Thanks are due to Mike Rumsey, Andy Tindle, David Green the late Mike Rothwell.
And to Christine Rust for her helpful advice.

Refs:-

Bell, B. R. & Harris, J. W. (1986). An Excursion Guide to the Geology of the
Isle of Skye. Geological Society of Glasgow, 317 pp.

Bell, B. R., Claydon, R. V. & Rogers, G. (1994). The petrology and geochemistry of cone-sheets from the Cuillin Igneous Complex,
Isle of Skye: evidence for combined assimilation and fractional crystallization during lithospheric extension.
Journal of Petrology 35, 1055–1094.

Bell, J.D., (1976) The Tertiary intrusive complex on the Isle of Skye, Proceedings of the Geologists' Association, 87, 247-271.

Exley, R.A. (1980) Microprobe studies of REE-rich accessory minerals: Implications for Skye granite petrogenesis
and REE mobility in hydrothermal systems. Earth and Planetary Science Letters, 48, 97-l10

Harker, A. (1904) The Tertiary Igneous Rocks of Skye. Mem. geol. Surv. U.K.H.M.S.O. Edinburgh

Tilley, C. E. (1951) The zoned contact-skarns of the Broadford area, Skye: a study of boron-fluorine metasomatism
in dolomites. Min Mag 29. 621-666.

Tindle, A. G. (2008) Minerals of Britain and Ireland, Terra Publishing.

Thompson, R. N. (1969) Tertiary granites and associated rocks of the Marsco area, Isle of Skye. Quarterly Journal of the Geological Soceity London. 124, 349-385.

Wager, L. R., D. S. Weedoz,D. S., and Vincent, E. A. (1953)
A granophyre from Coire Uaigneich, Isle of Skye, containing quartz paramorphs after tridymite. Min Mag 30. 263-276.

07380250014947273658237.jpg
Zircon 0.5mm crystal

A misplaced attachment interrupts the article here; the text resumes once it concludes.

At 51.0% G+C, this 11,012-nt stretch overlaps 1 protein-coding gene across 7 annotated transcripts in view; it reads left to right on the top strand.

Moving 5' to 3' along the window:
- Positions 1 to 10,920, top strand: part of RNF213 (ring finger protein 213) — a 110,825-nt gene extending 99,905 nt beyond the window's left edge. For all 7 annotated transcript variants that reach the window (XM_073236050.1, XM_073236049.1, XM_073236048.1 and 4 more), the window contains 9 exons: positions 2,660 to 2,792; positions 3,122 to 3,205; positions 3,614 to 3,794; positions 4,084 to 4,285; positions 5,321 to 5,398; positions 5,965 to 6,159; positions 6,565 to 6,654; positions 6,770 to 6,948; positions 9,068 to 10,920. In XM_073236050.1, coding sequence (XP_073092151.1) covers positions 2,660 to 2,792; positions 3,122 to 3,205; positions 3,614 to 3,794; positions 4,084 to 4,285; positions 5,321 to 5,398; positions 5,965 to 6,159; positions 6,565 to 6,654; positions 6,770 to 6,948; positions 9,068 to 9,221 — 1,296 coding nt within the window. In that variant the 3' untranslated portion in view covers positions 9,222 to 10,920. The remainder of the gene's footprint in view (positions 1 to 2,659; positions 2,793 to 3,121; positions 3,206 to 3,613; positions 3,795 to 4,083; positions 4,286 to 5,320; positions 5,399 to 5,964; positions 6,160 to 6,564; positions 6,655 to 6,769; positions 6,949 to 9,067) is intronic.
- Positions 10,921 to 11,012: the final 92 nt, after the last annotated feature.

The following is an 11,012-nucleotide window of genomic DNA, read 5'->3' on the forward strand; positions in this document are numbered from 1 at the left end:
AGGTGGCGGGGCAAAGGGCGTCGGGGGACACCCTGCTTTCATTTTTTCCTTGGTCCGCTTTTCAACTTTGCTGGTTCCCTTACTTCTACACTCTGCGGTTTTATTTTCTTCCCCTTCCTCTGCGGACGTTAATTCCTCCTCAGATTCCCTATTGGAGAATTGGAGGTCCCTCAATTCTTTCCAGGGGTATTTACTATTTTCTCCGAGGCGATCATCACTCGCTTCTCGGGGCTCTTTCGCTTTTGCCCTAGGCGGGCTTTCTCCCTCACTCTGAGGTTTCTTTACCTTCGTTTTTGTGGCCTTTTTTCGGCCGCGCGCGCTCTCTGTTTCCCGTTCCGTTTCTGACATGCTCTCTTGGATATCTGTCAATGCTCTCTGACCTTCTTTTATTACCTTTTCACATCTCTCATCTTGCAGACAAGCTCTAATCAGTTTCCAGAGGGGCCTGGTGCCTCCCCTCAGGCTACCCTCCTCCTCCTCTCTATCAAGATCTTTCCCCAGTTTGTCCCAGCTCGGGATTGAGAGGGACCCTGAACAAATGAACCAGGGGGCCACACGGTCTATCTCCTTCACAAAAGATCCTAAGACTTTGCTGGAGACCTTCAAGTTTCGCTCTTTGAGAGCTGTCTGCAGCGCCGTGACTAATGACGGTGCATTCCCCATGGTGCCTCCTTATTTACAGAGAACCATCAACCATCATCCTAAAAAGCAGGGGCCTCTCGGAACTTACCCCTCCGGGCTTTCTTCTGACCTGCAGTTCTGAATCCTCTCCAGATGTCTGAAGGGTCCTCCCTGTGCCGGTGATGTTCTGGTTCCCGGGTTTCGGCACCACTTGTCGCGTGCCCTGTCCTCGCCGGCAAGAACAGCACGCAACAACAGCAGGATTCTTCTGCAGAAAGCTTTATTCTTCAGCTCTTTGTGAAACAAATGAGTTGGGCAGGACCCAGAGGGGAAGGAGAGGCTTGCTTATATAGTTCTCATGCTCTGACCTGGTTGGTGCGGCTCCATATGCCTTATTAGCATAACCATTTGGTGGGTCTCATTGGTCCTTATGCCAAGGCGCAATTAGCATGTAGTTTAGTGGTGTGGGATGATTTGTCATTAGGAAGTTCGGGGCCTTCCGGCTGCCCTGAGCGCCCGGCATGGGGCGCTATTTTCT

Article has been viewed at least 9924 times.

Discuss this Article

14th Apr 2013 14:33 BSTMichael Wood

Nice article Steve; well explained and good photographs. Thank you for your effort!
Mike Wood

15th Apr 2013 00:15 BSTChester S. Lemanski, Jr. Manager

Steve,

This article is a work of art! Thank you so much for taking the time to prepare it and share it with the Mindat community!!

Chet Lemanski

15th Apr 2013 09:07 BSTRui Nunes Expert

Steve,
Great article and nice photos! Thank you for sharing...
Rui Nunes

16th Apr 2013 09:37 BSTMalcolm Southwood Expert

Steve,
I really enjoyed this article - and great photos!
mal

16th Apr 2013 18:34 BSTHarjo Neutkens Manager

Great article Steve!

17th Apr 2013 02:39 BSTSteven Kuitems Expert

What a delightful article Steve!! It sounds like a micro-mounters paradise. I can certainly see the need for a good sledge hammer workout at the site. Great photos!!

18th Apr 2013 17:55 BST

Steve,
Very interesting and well illustrated article. Seems like a great area for collecting micros.

18th Apr 2013 18:52 BSTKnut Eldjarn Manager

Excellent article and fabulous photos. I have been aware of the Ca-silicate assemblages and zeolites from the Isle of Sky and a description of the mineralogy of the granite intrusions makes a very interesting addition to the mineralogy of this famous area. Thanks for sharing.
Knut

9th May 2013 17:58 BSTDave Crosby

Ditto! Well researched and presented!

24th Oct 2013 19:15 BSTStephen Burchmore (2)

Good work Steve, great photos, I think I will have another look through some of my Granite's

24th Dec 2015 04:30 GMTD Mike Reinke

Steve,
Thanks for this article. I recently started scrounging up vuggy, pock marked red granites from the shore of Lake Michigan, Zion, Illinois, USA. I haven't found the diversity of minerals you have, of course, but you helped me ID apophyllite, at least tentatively. Thanks. Nice photos too.